News Article


   Friday 24th April, 2020

Ideas for this ANZAC day

Below are some images of how you can commemorate ANZAC day with your family. Get crafty with these DIY poppies or bake some ANZAC biscuits or ANZAC slice.

Here is a video to help you build your very own DIY poppies.

If you would like to share your creation, or how you're commemorating this ANZAC day, post to the BCCS community Facebook page.

Lest we Forget

On this day the 25th day of April, we remember those who have paid the ultimate sacrifice for their country and of the blooding of a great tradition long held between two hitherto young emerging nations.

While Anzac Day is set to coincide with the anniversary of the landing in Gallipoli, the day itself is not meant to be a commemoration of the event, but rather the qualities that Australia established for itself there.

'At the going down of the sun and in the morning we will remember them'


The Dawn Service is one of the most revered and popular ceremonies that takes place on Anzac Day. The Dawn Service is thought to have originated in the military routine known as the “stand-to.” Opposing armies often attacked in the partial light of dusk and dawn. Ever vigilant, the Australian military made it a practice to wake the soldiers and prepare them at their posts with weapons before the other armies could strike.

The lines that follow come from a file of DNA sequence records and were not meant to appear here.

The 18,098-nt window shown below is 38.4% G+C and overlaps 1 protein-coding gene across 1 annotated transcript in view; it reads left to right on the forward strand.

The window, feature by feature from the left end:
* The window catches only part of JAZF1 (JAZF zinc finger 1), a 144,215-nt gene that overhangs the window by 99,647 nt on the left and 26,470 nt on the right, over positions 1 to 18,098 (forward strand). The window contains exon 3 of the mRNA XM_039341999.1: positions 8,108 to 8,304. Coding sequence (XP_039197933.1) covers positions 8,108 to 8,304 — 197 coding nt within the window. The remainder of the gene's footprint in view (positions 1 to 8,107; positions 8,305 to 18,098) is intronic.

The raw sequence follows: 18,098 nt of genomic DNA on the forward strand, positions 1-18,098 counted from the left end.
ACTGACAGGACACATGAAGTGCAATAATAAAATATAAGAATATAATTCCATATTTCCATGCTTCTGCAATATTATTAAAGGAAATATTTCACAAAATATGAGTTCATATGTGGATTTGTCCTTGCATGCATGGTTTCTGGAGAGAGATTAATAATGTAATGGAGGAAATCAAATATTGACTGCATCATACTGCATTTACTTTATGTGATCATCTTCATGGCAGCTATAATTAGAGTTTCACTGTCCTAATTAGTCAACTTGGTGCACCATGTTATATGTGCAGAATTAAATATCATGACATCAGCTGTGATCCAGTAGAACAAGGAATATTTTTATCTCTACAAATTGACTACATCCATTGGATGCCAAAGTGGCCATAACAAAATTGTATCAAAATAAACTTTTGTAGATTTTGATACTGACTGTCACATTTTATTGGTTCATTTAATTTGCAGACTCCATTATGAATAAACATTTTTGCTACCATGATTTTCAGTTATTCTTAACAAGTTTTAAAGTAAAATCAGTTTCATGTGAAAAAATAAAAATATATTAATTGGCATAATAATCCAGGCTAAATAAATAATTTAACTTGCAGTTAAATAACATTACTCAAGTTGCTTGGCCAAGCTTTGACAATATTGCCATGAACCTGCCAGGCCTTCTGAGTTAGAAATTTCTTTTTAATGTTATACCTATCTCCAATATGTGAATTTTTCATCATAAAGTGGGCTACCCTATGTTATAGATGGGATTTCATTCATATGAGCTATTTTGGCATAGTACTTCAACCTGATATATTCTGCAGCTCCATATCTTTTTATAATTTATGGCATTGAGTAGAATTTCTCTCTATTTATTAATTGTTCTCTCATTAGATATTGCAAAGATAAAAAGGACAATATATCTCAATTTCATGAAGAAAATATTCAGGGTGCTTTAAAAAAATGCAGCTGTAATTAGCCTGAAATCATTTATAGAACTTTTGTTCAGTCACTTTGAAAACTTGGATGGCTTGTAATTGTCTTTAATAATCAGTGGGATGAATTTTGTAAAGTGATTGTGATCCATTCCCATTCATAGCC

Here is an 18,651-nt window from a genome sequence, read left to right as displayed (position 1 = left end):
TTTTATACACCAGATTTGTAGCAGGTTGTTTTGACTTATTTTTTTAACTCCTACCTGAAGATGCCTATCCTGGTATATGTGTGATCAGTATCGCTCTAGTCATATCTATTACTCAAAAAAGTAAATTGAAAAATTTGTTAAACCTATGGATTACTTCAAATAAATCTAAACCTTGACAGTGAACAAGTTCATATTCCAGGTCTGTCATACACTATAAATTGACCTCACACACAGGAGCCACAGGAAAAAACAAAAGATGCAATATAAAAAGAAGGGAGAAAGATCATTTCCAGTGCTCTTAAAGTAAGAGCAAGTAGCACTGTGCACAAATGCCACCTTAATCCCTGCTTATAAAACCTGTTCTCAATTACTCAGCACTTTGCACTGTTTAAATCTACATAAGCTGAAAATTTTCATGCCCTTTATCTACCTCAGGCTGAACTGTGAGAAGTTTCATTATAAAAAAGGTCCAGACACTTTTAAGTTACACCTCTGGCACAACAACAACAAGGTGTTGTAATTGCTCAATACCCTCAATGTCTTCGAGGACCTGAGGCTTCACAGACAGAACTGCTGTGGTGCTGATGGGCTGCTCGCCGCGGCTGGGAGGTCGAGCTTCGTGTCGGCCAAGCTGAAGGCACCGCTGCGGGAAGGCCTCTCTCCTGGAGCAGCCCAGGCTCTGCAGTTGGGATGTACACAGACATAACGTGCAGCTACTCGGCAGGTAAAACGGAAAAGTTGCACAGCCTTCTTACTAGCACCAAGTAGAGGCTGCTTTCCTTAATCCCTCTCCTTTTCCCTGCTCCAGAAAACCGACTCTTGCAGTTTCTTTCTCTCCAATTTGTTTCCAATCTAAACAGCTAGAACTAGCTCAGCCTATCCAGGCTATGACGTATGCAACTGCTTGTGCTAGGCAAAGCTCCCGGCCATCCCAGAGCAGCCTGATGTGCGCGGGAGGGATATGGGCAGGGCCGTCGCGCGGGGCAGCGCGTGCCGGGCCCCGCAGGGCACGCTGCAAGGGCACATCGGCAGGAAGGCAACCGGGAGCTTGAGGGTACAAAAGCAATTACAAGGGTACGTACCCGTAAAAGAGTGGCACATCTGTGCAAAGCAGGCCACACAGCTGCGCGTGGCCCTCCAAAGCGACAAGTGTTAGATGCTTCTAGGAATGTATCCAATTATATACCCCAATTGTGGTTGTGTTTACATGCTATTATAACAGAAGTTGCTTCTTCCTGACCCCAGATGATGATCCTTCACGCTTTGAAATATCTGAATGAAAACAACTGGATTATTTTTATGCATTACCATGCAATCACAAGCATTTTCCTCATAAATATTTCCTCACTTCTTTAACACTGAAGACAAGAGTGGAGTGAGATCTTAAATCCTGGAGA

On Anzac Day, we recognise the courage, mate-ship, skill, and perseverance of those who have served, fought, and given their lives in the military.


Often heard at the Dawn Service and other memorials on Anzac Day, The Last Post is the tune that is played over a bugle to signify the end of the day, or the final post. The soldiers could then take their rest. At memorial services, this melody is played to suggest the last post as a metaphor. The soldiers who are being honoured can hear the tune and know that all duties have been completed, so he or she may finally rest in peace.

“Take up our quarrel with the foe:
To you from failing hands we throw the torch; be yours to hold it high.
If ye break faith with us who die,
We shall not sleep, though poppies grow In Flanders fields.”

They shall grow not old, as we that are left grow old:
Age shall not weary them, nor the years condemn
At the going down of the sun and in the morning, We will remember them.

All information has be gathered from John Munns. You can find his website here.